Casual Rambling
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Casual Rambling

Movie Review: Minority Report

Rating: 3 and 1/2 Stars

from Hollywood Reporter

Lest we forget, Tom Cruise is a force of nature. Nature may be peaceful, it may also be unrelenting in its powers of annihilation, but nature persists. But if nature comes face to face with Tom Cruise, then dare I say, may God help us all.

from IMDB

The Tom Cruise paradigm is one that isn’t easily explained by casual movie-goer or staunch critic. The world knows Cruise collectively as an action star, but Cruise has a long and storied career in all sorts of dramatic roles. I have three levels of acting performances for movie stars. There’s the third tier, where the role doesn’t ask for much. That’s the prototypical action role designed for Schwarzenegger or Stallone in the 80s. The top tier is for an exhilarating DiCaprio or Ed Harris performance. A top tier performance is when the actor’s performance makes the movie seem better than it would with an average actor.

The second tier is where you find Tom Cruise in most of his roles. The acting is believable and warrants your personal investment, but you’re not moved or taken aback by it. Minority Report is one of those roles for Cruise. You could fill this role with Denzel Washington and get the same level of enjoyment from the film. That’s not to say just anyone can fill a second-tier role film. Movie stars have earned our trust and deliver with consistency and competency.

Minority Report is well-conceived as it was a Phillip K Dick short story. Science fiction short stories often house the best ideas for stories that make for great novellas and sci-fi action films. Scott Frank and Jon Cohen convert the story into a screenplay and it ends up in the hands of Steven Spielberg. Fun fact: Six years later, Frank is also credited for the screenplay for Marley and Me. Cohen has no other credits besides Minority Report.

Minority Report is a futuristic sci-fi where a special police force can tap into future-predicting human minds to see murders before they happen. This special police force and system are called “precrime”. It’s a technology that is in its testing phases and John Anderton (Tom Cruise) is the lead investigator of the police force. Images of the future crime come into a futuristic computer system and it’s up to Anderton to locate the scene of the crime, the killer, and a fixed amount of time is given to stop the crime. There are three humans in a vat chamber called precogs that send up the information.

Minority Report’s opening showcases the precrime’s effectiveness, as Anderton stops a murder in progress in its final moments.

The public at large is wary about the idea of precrime being used nationally, as precrime is only being tested in Washington DC. Legislators will be voting on a national rollout if the precrime system is deemed effective and safe.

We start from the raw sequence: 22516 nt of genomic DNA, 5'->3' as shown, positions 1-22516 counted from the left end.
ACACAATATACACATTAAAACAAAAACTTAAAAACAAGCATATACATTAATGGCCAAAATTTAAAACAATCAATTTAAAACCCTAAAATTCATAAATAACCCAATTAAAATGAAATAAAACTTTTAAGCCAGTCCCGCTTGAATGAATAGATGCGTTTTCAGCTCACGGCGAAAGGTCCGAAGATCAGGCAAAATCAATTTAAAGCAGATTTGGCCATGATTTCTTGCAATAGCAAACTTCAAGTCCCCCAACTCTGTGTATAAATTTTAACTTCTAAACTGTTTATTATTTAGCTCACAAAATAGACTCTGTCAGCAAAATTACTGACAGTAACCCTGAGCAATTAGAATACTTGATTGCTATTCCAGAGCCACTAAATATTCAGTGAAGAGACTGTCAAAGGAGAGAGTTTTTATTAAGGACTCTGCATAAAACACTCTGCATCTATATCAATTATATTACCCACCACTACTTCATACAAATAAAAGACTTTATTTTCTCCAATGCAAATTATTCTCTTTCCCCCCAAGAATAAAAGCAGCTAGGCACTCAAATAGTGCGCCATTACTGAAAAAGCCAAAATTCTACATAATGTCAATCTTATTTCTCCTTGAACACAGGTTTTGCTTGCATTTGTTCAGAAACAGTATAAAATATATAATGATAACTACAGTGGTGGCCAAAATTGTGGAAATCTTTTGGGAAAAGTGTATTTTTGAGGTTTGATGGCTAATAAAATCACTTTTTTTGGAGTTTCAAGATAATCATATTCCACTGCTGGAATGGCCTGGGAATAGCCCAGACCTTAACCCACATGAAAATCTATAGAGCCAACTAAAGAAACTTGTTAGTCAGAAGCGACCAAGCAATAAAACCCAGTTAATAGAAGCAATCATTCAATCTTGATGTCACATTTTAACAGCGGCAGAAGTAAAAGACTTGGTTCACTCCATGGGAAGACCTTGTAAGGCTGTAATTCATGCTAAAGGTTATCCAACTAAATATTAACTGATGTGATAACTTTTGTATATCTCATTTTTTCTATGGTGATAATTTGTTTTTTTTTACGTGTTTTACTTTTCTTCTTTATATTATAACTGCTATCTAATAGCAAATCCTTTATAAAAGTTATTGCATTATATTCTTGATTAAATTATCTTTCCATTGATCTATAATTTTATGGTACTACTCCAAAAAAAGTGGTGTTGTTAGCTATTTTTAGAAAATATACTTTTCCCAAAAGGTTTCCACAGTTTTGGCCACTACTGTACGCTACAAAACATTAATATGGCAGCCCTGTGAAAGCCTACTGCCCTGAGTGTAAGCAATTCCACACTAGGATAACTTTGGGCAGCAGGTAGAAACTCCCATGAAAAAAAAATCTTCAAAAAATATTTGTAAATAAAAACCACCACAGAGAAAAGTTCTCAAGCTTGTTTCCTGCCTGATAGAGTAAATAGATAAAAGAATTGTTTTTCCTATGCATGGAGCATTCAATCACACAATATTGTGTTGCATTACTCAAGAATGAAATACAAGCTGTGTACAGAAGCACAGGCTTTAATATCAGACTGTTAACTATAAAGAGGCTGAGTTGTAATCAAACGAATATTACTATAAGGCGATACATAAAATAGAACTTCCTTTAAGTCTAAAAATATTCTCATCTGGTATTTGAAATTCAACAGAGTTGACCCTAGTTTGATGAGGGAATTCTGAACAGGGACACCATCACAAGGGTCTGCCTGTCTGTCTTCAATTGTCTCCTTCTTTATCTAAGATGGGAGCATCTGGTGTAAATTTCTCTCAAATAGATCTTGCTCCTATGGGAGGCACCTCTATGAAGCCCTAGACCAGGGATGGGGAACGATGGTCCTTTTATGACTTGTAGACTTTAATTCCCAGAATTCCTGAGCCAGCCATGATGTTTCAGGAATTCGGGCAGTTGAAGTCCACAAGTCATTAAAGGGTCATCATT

Of course, with any good science fiction plot about a system that’s deemed to be perfect, there are logical and ethical questions that have to be concerned. Is it humane to develop someone into a precog? Can you convict someone on the basis of the precog’s assumptions? This is where Danny Witwer (Colin Farrell) comes into play. Witwer, a Justice Department official, plays a skeptic of the precog system.

The third and final major role is Anderton’s boss, Lamar Burgess (Max Von Sydow). Burgess is close with Anderton, but his ultimate goal is to see precrime go nationwide.

Minority Report hits its stride when Anderton discovers that the next premeditated murder suspect is him. Anderton conceals his discovery, but the precogs caretakers has seen Anderton’s fate, and he allows Anderton two minutes to escape. Witwer, clearly at odds with Anderton from the start, begins the cat and mouse game.

Spielberg is in his element when constructing scenes that build around the cat and mouse concept. The mouse must be swift, sneaky, and one step ahead. This is where the best writers and directors innovate. Minority Report’s most suspenseful work is done as Anderton attempts to hide from a new police technology called “spiders”. They are as terrifying as you could imagine. The little robotic machines enter into a derelict apartment searching every nook and cranny and scan all the people inside.

Anderton is also faced with some wacky characters including the creator of the precog system and a mad doctor whom Anderton had arrested before.

Anderton continues to search for a path that can lead to prove his innocence, whilst getting to the bottom of a conspiracy that he was set up.

The movie showcases Spielberg’s excellence in action set pieces, but also does well to effectively tell a complex story. The movie run time is fairly long at 2 and a half hours but Spielberg keeps you engaged for the full experience.

The role is a fairly traditional action role for Cruise. Farrell performs well in support and Sydow delivers as a Sydow-esque performance.

Minority Report may not be at the top of the greatest all-time sci-fi movies list, but I will wager that it’s certainly worth making an argument for if your list is top 20.




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J. King

J. King

Not your average Medium rambler

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